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Presbyterian Health Foundation Awards $1.1 Million to OMRF

The Presbyterian Health Foundation recently awarded 16 grants totaling $1.1 million to the Oklahoma Medical Research Foundation.

These grants will support critical equipment needs and studies at OMRF in areas such as cancer, Alzheimer’s disease, multiple sclerosis, blindness, healthy aging and genetic heart defects.

“Investing in the incredible work of these OMRF researchers reflects our steadfast commitment to advancing medical science and improving lives,” said PHF President Rick McCune. “Our continued partnership exemplifies our belief in the transformative power of research, and it underscores the importance of collaborative efforts in the pursuit of better treatments and cures.”

PHF primarily supports the state’s biotechnology, medical research and education organizations, with an emphasis on research and innovation taking place within the Oklahoma Health Center campus in Oklahoma City. Its grants provide critical seed funding for research that bolsters applications for highly competitive federal grants, like those from the National Institutes of Health.

With this round of funding, OMRF physician-scientist Matlock Jeffries, M.D., will advance his work to develop treatments for osteoarthritis by screening samples from about 100 study volunteers with the condition. His team is searching for biomarkers in the blood that are associated with disease progression.

“The technology we’ll use screens for more than 5,000 proteins and requires a much smaller sample size than previous technology, but the cost per sample is higher,” Jeffries said. “We hope our results persuade a federal agency that this is worth pursuing on a much larger scale.”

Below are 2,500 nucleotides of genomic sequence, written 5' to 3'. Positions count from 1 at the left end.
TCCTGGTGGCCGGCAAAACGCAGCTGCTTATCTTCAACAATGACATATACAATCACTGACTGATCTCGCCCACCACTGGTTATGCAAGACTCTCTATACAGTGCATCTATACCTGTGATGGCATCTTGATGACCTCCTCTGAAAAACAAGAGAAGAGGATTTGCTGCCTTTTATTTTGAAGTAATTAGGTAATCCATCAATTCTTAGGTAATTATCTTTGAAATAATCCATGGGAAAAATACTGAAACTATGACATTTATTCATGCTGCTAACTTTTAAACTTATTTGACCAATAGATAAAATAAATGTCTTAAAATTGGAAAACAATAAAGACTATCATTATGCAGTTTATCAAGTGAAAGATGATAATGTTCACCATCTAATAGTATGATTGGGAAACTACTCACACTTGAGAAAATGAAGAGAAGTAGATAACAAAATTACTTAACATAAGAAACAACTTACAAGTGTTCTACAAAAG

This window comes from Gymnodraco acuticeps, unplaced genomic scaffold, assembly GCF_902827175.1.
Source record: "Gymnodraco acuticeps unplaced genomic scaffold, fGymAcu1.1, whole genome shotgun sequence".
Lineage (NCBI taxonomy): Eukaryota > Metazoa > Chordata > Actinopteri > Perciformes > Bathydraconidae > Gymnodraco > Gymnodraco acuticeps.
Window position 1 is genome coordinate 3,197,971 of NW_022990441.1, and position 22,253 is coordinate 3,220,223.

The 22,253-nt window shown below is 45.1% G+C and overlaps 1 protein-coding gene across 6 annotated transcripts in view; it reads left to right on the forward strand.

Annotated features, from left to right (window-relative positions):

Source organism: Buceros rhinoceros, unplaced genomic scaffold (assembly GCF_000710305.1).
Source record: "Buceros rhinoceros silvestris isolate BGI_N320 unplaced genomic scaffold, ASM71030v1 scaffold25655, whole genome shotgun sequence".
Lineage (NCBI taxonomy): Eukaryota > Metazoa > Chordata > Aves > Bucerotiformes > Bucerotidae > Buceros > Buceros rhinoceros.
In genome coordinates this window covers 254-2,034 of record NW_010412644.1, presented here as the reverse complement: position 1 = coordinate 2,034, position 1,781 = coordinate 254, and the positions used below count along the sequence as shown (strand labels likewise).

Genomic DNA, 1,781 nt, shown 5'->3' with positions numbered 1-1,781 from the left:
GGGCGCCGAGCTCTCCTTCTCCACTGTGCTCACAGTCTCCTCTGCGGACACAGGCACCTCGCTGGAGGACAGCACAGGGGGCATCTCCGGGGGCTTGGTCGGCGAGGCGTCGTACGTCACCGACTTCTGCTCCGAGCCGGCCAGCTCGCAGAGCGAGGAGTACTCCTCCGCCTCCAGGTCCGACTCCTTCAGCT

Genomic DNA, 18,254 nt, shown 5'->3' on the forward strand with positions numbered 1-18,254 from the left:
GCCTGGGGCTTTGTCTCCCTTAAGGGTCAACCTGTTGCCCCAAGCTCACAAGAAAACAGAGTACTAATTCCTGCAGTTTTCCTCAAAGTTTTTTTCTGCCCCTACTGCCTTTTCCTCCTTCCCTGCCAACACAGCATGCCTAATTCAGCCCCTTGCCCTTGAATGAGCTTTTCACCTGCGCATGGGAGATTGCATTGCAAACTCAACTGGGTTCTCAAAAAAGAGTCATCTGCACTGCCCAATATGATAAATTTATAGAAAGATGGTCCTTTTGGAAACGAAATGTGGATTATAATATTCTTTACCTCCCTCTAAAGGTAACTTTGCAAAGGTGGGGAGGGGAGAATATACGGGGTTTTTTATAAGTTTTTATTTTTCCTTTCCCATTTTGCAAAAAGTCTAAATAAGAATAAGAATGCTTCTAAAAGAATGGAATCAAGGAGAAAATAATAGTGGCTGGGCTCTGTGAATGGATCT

In another grant, PHF funds will enhance the computational capacity of OMRF’s new Center for Biomedical Data Sciences, which provides cutting-edge analytic knowledge and support for OMRF scientists.

“Our research increasingly relies on artificial intelligence and machine learning algorithms that require graphics processing units, or GPUs,” said the center’s founding director, Courtney Montgomery, Ph.D. “Most people associate GPUs with video games, but for us, they’re tools to process complex biological data and images quickly.”

Also in this round of grants, PHF awarded funds to support the recruitment of Jaya Krishnan, Ph.D., who recently joined OMRF from the Stowers Institute in Kansas City, Missouri.

Krishnan studies how some organisms live with high blood glucose and excess body fat without becoming ill. By understanding these survival strategies, she hopes to uncover new targets for treating human metabolic conditions like diabetes and obesity.

PHF grants within Oklahoma now total more than $215 million since its inception in 1985.

“PHF has been one of our scientists’ most consistent sources of support,” said Courtney Griffin, Ph.D., OMRF’s vice president of research. “It makes a difference at every level – from recruiting and retention to winning federal grants. We’re all grateful for their trust in us as scientists and for their dedication to the state’s biomedical research progress.”


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